The Catholicism Cafeteria is getting so popular that even Protestants are dining there. Or not dining, rather: as this Slate piece explains, some Protestant churches are taking up fasting for Lent and other traditionally Catholic rituals of the season.
Over the last few years, more Protestant churches have begun daubing ashes on the foreheads of the faithful on Ash Wednesday, the first day of Lent in Western Christianity (March 1 this year). Fasting, long familiar to Catholics as a Lenten fact of life, is increasingly popular with evangelical Christians striving for spiritual awakening. A few mainline Protestant churches even conduct foot-washing services on Maundy Thursday—the traditional commemoration of Jesus’ washing the feet of his disciples—that takes place on the Thursday before Easter.
It seems sort of silly at first glance—wasn’t the whole point of the Reformation to get rid of all the arbitrary rules and rituals?—but thinking about it, it makes some sense. Most major religions have an element of asceticism, clearly people find it spiritually appealing, so it’s not surprising that fasting would cross denominational lines. Fasting for Lent has the advantage of being a particularly temporary and limited form of asceticism, so it’s not too much of a sacrifice to adopt.
More interesting was the statistic that one-third of believers change churches at least once in their lifetimes. This number is almost certainly much higher than it once was, as historically people have tended to remain in the sect they were born into. One might expect churches to become more market-driven under these circumstances, and then mixing and matching of rituals like this is a natural consequence. (I suspect one can also attribute the rise of megachurches to the increasing importance of market forces in religion, sort of a Wal-Martization of churches. Or is the Catholic Church the Wal-Mart of churches?)
One more thing—John Calvin deserves some kind of unintentional irony award for this:
In his Institutes of the Christian Religion, John Calvin criticized Lent as a “superstitious observance.”
Right. As opposed to the empirical science that is Calvinism.
I tend to have pretty harsh words for the Catholic Church, but this deserves applause: Bishops in Britain are actively trying to discourage literal readings of the Bible. Via Pharyngula:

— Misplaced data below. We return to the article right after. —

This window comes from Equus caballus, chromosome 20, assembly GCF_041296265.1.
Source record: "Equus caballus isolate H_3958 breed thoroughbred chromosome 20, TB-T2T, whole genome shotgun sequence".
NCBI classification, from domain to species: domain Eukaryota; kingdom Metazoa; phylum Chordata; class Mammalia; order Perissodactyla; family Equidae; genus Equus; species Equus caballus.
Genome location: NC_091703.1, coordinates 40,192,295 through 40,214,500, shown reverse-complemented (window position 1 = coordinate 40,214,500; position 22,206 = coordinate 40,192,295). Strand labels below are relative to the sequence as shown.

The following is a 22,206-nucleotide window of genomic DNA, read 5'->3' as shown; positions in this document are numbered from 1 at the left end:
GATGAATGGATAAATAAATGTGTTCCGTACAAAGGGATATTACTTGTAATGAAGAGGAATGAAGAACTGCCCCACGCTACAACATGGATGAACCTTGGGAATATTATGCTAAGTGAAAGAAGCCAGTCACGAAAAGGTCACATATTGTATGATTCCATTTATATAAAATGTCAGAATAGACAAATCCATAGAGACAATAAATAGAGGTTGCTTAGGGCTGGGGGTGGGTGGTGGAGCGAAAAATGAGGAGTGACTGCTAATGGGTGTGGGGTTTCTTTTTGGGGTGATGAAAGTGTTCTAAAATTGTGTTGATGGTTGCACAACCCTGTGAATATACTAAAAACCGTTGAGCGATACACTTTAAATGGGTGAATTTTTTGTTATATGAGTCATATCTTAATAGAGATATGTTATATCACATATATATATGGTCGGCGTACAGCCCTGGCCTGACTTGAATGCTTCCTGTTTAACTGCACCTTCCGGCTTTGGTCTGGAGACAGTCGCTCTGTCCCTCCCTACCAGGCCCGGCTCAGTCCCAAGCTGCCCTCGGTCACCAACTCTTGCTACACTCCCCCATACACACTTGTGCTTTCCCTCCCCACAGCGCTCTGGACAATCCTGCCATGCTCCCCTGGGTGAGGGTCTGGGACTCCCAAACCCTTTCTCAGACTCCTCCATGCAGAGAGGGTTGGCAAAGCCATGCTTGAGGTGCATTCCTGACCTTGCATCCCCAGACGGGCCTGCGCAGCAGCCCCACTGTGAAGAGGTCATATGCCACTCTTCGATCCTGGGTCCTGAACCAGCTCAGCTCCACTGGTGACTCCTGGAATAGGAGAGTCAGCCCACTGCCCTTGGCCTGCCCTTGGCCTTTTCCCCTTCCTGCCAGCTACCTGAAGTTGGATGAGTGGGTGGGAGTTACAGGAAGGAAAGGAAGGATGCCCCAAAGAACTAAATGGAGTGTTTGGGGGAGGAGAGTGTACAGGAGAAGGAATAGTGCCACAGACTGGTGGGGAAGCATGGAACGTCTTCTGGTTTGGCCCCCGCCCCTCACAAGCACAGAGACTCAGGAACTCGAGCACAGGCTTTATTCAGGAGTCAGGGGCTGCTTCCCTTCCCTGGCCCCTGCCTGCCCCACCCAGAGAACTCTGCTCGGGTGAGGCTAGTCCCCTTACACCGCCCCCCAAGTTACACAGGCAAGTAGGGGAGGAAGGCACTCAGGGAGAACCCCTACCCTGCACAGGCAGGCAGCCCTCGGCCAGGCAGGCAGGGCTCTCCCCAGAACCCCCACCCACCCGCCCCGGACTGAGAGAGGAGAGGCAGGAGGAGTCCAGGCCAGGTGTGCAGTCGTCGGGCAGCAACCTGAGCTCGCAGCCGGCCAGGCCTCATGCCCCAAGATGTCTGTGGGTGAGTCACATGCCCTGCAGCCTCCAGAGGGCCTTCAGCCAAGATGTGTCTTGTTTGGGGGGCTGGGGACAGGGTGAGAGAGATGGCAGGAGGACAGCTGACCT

Catholic Church no longer swears by truth of the Bible
THE hierarchy of the Roman Catholic Church has published a teaching document instructing the faithful that some parts of the Bible are not actually true.
The Catholic bishops of England, Wales and Scotland are warning their five million worshippers, as well as any others drawn to the study of scripture, that they should not expect “total accuracy” from the Bible.
“We should not expect to find in Scripture full scientific accuracy or complete historical precision,” they say in The Gift of Scripture.
Excellent. Hey, can we get that printed as a warning label on Bibles, like the ones the creationists try to put on biology textbooks?
Oh, this is so lame. The producers of the Da Vinci Code movie don’t want to upset anybody:
Studio officials have consulted with Catholic and other Christian specialists on how they might alter the plot of the novel to avoid offending the devout. In doing so, the studio has been asked to consider such measures as making the central premise – that Jesus had a child with Mary Magdalene – more ambiguous, and removing the name of Opus Dei.
“The question I was asked was, ‘Can you give them some things they can do to change it, to make it not offensive to the Christian audience?’ ” said Barbara Nicolosi, executive director of Act One, an organization that coaches Christians on making it in Hollywood. She said she was approached by Jonathan Bock, a marketing expert hired by Sony for his knowledge of Christian sensibilities, and included in the discussions Amy Welborn, who has published a refutation of “The Da Vinci Code” titled “De-Coding Da Vinci.”
“We came up with three things,” Nicolosi said: the more ambiguous approach to the central premise, the removal of Opus Dei and amending errors in the book’s description of religious elements in art.
What, exactly, do the studio officials think is the source of the book’s popularity? It certainly wasn’t the writing; it was the controversy and the twist on church doctrine. The people who were going to be offended aren’t going to see it anyway, and the people who might actually be interested will be turned off by the “ambiguous” version. And who are these Christians who are so sensitive as to get worked up over this? It’s a bad sign if you think that the plausibility of your dogma can be undermined by a Tom Hanks film.
Fortunately, most the of the Christians I know personally are unperturbed by such things, but sadly there’s a long tradition of this kind of overreaction in Christianity. This goes back through the church’s list of banned books and persecution of heretics, all the way to the founder himself:
Wherefore I say unto you, All manner of sin and blasphemy shall be forgiven unto men: but the blasphemy against the Holy Ghost shall not be forgiven unto men. (Mt. 12:31)
So Jesus is only encouraging this sort of thing. Why couldn’t he instead have said “Lighten up, it’s only a movie”?